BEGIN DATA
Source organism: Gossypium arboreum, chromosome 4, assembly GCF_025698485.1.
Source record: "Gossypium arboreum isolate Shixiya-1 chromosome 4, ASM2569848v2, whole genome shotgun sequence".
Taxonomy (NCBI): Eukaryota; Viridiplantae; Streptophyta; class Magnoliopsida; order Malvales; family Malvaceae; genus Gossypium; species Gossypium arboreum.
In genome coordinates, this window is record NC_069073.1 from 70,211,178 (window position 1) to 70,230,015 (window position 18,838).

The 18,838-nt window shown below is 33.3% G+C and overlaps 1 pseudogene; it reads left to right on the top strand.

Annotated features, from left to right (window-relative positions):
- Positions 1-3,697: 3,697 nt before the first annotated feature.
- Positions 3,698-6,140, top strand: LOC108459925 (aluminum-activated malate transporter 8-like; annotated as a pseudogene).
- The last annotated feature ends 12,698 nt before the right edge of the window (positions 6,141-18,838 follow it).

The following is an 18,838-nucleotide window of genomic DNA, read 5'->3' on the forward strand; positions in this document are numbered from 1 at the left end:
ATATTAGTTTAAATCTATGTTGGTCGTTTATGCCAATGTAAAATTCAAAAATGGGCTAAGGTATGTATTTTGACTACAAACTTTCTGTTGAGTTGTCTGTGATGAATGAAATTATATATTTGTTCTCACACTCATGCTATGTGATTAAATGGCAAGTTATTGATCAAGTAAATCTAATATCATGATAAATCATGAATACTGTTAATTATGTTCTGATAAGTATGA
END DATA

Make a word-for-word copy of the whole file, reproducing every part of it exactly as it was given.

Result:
Source organism: Gossypium arboreum, chromosome 4, assembly GCF_025698485.1.
Source record: "Gossypium arboreum isolate Shixiya-1 chromosome 4, ASM2569848v2, whole genome shotgun sequence".
Taxonomy (NCBI): Eukaryota; Viridiplantae; Streptophyta; class Magnoliopsida; order Malvales; family Malvaceae; genus Gossypium; species Gossypium arboreum.
In genome coordinates, this window is record NC_069073.1 from 70,211,178 (window position 1) to 70,230,015 (window position 18,838).

The 18,838-nt window shown below is 33.3% G+C and overlaps 1 pseudogene; it reads left to right on the top strand.

Annotated features, from left to right (window-relative positions):
- Positions 1-3,697: 3,697 nt before the first annotated feature.
- Positions 3,698-6,140, top strand: LOC108459925 (aluminum-activated malate transporter 8-like; annotated as a pseudogene).
- The last annotated feature ends 12,698 nt before the right edge of the window (positions 6,141-18,838 follow it).

The following is an 18,838-nucleotide window of genomic DNA, read 5'->3' on the forward strand; positions in this document are numbered from 1 at the left end:
ATATTAGTTTAAATCTATGTTGGTCGTTTATGCCAATGTAAAATTCAAAAATGGGCTAAGGTATGTATTTTGACTACAAACTTTCTGTTGAGTTGTCTGTGATGAATGAAATTATATATTTGTTCTCACACTCATGCTATGTGATTAAATGGCAAGTTATTGATCAAGTAAATCTAATATCATGATAAATCATGAATACTGTTAATTATGTTCTGATAAGTATGA